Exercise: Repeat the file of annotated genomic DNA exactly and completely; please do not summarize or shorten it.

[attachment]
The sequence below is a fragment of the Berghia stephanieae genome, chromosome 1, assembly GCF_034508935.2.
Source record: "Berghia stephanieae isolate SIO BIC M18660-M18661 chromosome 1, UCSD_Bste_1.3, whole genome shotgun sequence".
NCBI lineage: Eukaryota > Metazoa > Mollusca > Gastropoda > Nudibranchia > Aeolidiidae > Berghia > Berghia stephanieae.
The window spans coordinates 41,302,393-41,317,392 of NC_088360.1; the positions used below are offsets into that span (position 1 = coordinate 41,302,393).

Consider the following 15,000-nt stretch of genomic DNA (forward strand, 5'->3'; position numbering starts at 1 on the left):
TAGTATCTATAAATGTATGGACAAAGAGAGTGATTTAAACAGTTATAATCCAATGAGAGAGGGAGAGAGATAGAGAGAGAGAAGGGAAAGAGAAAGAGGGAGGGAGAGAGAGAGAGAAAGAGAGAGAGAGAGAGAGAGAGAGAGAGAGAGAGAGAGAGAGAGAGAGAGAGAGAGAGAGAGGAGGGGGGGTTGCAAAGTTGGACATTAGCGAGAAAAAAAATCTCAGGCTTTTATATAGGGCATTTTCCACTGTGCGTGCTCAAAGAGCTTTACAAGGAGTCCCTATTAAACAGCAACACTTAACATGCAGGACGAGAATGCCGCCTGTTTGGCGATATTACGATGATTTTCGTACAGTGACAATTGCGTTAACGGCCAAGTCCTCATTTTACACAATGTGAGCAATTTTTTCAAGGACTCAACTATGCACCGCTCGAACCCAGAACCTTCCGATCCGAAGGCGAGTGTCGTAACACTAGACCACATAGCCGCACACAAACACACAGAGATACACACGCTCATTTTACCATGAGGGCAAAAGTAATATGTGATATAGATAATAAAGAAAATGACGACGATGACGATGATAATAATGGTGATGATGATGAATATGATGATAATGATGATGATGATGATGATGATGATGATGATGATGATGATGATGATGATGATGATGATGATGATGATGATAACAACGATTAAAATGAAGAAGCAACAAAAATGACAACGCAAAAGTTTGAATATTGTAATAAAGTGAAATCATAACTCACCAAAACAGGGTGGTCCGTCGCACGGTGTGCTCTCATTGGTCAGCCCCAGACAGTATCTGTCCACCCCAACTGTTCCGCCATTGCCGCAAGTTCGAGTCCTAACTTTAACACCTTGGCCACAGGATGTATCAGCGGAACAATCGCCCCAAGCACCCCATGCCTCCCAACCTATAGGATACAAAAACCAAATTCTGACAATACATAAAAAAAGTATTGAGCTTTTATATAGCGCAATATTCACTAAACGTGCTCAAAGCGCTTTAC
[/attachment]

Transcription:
The sequence below is a fragment of the Berghia stephanieae genome, chromosome 1, assembly GCF_034508935.2.
Source record: "Berghia stephanieae isolate SIO BIC M18660-M18661 chromosome 1, UCSD_Bste_1.3, whole genome shotgun sequence".
NCBI lineage: Eukaryota > Metazoa > Mollusca > Gastropoda > Nudibranchia > Aeolidiidae > Berghia > Berghia stephanieae.
The window spans coordinates 41,302,393-41,317,392 of NC_088360.1; the positions used below are offsets into that span (position 1 = coordinate 41,302,393).

Consider the following 15,000-nt stretch of genomic DNA (forward strand, 5'->3'; position numbering starts at 1 on the left):
TAGTATCTATAAATGTATGGACAAAGAGAGTGATTTAAACAGTTATAATCCAATGAGAGAGGGAGAGAGATAGAGAGAGAGAAGGGAAAGAGAAAGAGGGAGGGAGAGAGAGAGAGAAAGAGAGAGAGAGAGAGAGAGAGAGAGAGAGAGAGAGAGAGAGAGAGAGAGAGAGAGAGAGAGGAGGGGGGGTTGCAAAGTTGGACATTAGCGAGAAAAAAAATCTCAGGCTTTTATATAGGGCATTTTCCACTGTGCGTGCTCAAAGAGCTTTACAAGGAGTCCCTATTAAACAGCAACACTTAACATGCAGGACGAGAATGCCGCCTGTTTGGCGATATTACGATGATTTTCGTACAGTGACAATTGCGTTAACGGCCAAGTCCTCATTTTACACAATGTGAGCAATTTTTTCAAGGACTCAACTATGCACCGCTCGAACCCAGAACCTTCCGATCCGAAGGCGAGTGTCGTAACACTAGACCACATAGCCGCACACAAACACACAGAGATACACACGCTCATTTTACCATGAGGGCAAAAGTAATATGTGATATAGATAATAAAGAAAATGACGACGATGACGATGATAATAATGGTGATGATGATGAATATGATGATAATGATGATGATGATGATGATGATGATGATGATGATGATGATGATGATGATGATGATGATGATGATGATGATAACAACGATTAAAATGAAGAAGCAACAAAAATGACAACGCAAAAGTTTGAATATTGTAATAAAGTGAAATCATAACTCACCAAAACAGGGTGGTCCGTCGCACGGTGTGCTCTCATTGGTCAGCCCCAGACAGTATCTGTCCACCCCAACTGTTCCGCCATTGCCGCAAGTTCGAGTCCTAACTTTAACACCTTGGCCACAGGATGTATCAGCGGAACAATCGCCCCAAGCACCCCATGCCTCCCAACCTATAGGATACAAAAACCAAATTCTGACAATACATAAAAAAAGTATTGAGCTTTTATATAGCGCAATATTCACTAAACGTGCTCAAAGCGCTTTAC